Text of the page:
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Prove the following statement: if $\frac{p}{q} (p \in \mathbb{N}, q \in \mathbb{N})$ is a rational number that corresponds to an infinite periodic decimal fraction $\alpha$, then the rational number $10^{k} \frac{p}{q} (k \in \mathbb{N})$ corresponds to an infinite periodic decimal fraction obtained from the decimal fraction $\alpha$ by moving the decimal separator (period) by $k$ places to the right.

Here is my proof (not sure about its correctness):

As the problem states, $\frac{p}{q} = \alpha = a_1a_2\ldots a_n.a_{n+1}a_{n+2}\ldots a_{n+k}a_{n+k+1}\ldots$ (i.e. $a_1a_2\ldots a_n$ - integer part, $a_{n+1}a_{n+2}\ldots a_{n+k}\ldots$ - fractional part), $a_i$ - decimal digit for $\forall i \in \mathbb{N}$.

$\begin{align*} 10^{k} \frac{p}{q} &= 10^k\alpha = 10^k(a_1a_2\ldots a_n + \frac{a_{n+1}}{10} + \frac{a_{n+2}}{10^2} + \ldots + \frac{a_{n+k}}{10^k} + \frac{a_{n+k+1}}{10^{k+1}} + \ldots) \\ &= a_1a_2\ldots a_n\underbrace{00\ldots 0}_k + a_{n+1}\underbrace{00\ldots 0}_{k-1} + a_{n+2}\underbrace{00\ldots 0}_{k-2} + \ldots \\ &\ + a_{n+k} + \frac{a_{n+k+1}}{10} + \frac{a_{n+k+2}}{10^2} + \ldots \\ &= a_1a_2\ldots a_{n+k-1}a_{n+k}.a_{n+k+1}a_{n+k+2}\ldots \end{align*}$

The question is: Is it correct to represent an infinite decimal fraction as a sum of infinite number of rational numbers (i.e. is it always true that, for example, $0.a_1a_2\ldots a_na_{n+1}\ldots = \frac{a_1}{10} + \frac{a_2}{10^2} + \ldots + \frac{a_n}{10^n} + \frac{a_{n+1}}{10^{n+1}} + \ldots$?)

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Sorry for that long line. I've not found a way to make a line break in LaTeX. – Alexander Pelekhan Mar 13 '11 at 21:35
I've edited it out, it should be better. (We have to wait for the mods to approve though.) EDIT: Oh well, Jonas did another edit. – Raskolnikov Mar 13 '11 at 21:43
Thank you for the edit. The first post looks much better now. – Alexander Pelekhan Mar 13 '11 at 21:46

This really depends on what level we are talking about.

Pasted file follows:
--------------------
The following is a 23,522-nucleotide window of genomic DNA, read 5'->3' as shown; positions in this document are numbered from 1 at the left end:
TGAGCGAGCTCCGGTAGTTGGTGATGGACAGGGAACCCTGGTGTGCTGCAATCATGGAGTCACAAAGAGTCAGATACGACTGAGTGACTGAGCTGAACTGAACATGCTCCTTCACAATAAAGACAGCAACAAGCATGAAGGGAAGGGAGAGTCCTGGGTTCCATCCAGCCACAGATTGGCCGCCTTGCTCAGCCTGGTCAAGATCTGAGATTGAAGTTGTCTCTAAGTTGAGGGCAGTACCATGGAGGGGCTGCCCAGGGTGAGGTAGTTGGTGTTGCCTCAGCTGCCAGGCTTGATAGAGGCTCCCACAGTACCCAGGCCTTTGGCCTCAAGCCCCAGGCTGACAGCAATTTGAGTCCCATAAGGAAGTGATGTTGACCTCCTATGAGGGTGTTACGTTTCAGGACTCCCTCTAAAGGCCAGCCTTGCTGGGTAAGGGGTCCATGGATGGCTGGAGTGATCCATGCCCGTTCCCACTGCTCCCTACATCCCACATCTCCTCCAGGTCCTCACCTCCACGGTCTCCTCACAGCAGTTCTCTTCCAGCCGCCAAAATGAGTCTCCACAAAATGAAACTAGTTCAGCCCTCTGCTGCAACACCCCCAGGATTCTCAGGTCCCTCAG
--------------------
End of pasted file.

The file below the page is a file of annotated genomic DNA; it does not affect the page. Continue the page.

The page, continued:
Formally, the definition of the decimal expansion is that it is equal to the limit of the infinite sum/series. That is, by definition, when we write $$0.a_1a_2a_3\cdots a_n\cdots$$ we really mean $$\sum_{i=1}^{\infty}\frac{a_i}{10^i},$$ by which we really mean $$\lim_{n\to\infty}\left(\sum_{i=1}^n\frac{a_i}{10^i}\right).$$ So not only is it correct, it's what it is. But this requires you to know what limits and series are.

If you do, that gives you a way of writing out what you did a bit clearer. If you have $$\frac{p}{q} = \sum_{i=1}^{\infty}\frac{a_i}{10^i},$$ then \begin{align*} 10^k\frac{p}{q} &= 10^k\sum_{i=1}^{\infty}\frac{a_i}{10^i}\\ &= 10^k\lim_{n\to\infty}\left(\sum_{i=1}^{n}\frac{a_i}{10^i}\right)\\ &= \lim_{n\to\infty}\left(\sum_{i=1}^n\frac{10^ka_i}{10^i}\right)\\ &= \lim_{n\to\infty}\left(10^{k-1}a_1 + 10^{k-2}a_2+\cdots+a_k + \sum_{i=k+1}^{n}\frac{a_i}{10^{i-k-1}}\right)\\ &= 10^{k-1}a_1 + 10^{k-2}a_2 + \cdots + a_k + \lim_{n\to\infty}\sum_{i=k+1}^n\frac{a_i}{10^{i-k-1}}\\ &= 10^{k-1}a_1 + 10^{k-2}a_2+\cdots + a_k + \lim_{n\to\infty}\sum_{j=1}^{n-k-1}\frac{a_{j+k}}{10^{j}}\\ &= 10^{k-1}a_1+10^{k-2}a_2+\cdots+a_k + \sum_{j=1}^{\infty}\frac{a_{j+k}}{10^{j}}. \end{align*} which when translated back into decimal notation is $$a_1a_2\cdots a_k.a_{k+1}a_{k+2}\cdots$$

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Well, I know what limits are and intuitively know what series are. Anyway, thank you for the answer. – Alexander Pelekhan Mar 13 '11 at 22:29
@Alexander: Then the answer to your question is "not only can you represent a decimal expression as an infinite sum of fractions, technically you must express it that way, because that is what the decimal expansion means." – Arturo Magidin Mar 13 '11 at 22:38
That is exactly what I wanted to know. Thank you. – Alexander Pelekhan Mar 14 '11 at 6:21

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